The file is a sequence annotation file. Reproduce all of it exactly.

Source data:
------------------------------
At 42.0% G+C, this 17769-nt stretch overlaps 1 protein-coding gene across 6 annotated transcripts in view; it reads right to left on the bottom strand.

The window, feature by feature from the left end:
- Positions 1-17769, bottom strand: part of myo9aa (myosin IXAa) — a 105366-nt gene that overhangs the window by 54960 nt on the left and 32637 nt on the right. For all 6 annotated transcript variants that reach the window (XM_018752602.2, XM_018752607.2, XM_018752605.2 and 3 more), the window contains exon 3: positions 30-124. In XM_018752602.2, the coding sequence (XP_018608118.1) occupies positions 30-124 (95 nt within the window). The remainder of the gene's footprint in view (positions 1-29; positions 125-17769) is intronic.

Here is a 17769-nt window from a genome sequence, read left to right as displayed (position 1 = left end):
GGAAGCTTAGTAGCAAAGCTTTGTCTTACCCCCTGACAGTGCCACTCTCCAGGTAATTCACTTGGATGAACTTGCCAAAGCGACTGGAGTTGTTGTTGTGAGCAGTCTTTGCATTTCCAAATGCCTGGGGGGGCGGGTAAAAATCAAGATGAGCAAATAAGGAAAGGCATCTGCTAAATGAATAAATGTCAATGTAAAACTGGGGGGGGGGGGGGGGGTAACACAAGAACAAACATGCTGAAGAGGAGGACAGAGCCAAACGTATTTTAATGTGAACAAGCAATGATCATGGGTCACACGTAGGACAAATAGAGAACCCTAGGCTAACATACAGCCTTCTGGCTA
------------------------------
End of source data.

At 42.0% G+C, this 17769-nt stretch overlaps 1 protein-coding gene across 6 annotated transcripts in view; it reads right to left on the bottom strand.

The window, feature by feature from the left end:
- Positions 1-17769, bottom strand: part of myo9aa (myosin IXAa) — a 105366-nt gene that overhangs the window by 54960 nt on the left and 32637 nt on the right. For all 6 annotated transcript variants that reach the window (XM_018752602.2, XM_018752607.2, XM_018752605.2 and 3 more), the window contains exon 3: positions 30-124. In XM_018752602.2, the coding sequence (XP_018608118.1) occupies positions 30-124 (95 nt within the window). The remainder of the gene's footprint in view (positions 1-29; positions 125-17769) is intronic.

Here is a 17769-nt window from a genome sequence, read left to right as displayed (position 1 = left end):
GGAAGCTTAGTAGCAAAGCTTTGTCTTACCCCCTGACAGTGCCACTCTCCAGGTAATTCACTTGGATGAACTTGCCAAAGCGACTGGAGTTGTTGTTGTGAGCAGTCTTTGCATTTCCAAATGCCTGGGGGGGCGGGTAAAAATCAAGATGAGCAAATAAGGAAAGGCATCTGCTAAATGAATAAATGTCAATGTAAAACTGGGGGGGGGGGGGGGGGTAACACAAGAACAAACATGCTGAAGAGGAGGACAGAGCCAAACGTATTTTAATGTGAACAAGCAATGATCATGGGTCACACGTAGGACAAATAGAGAACCCTAGGCTAACATACAGCCTTCTGGCTA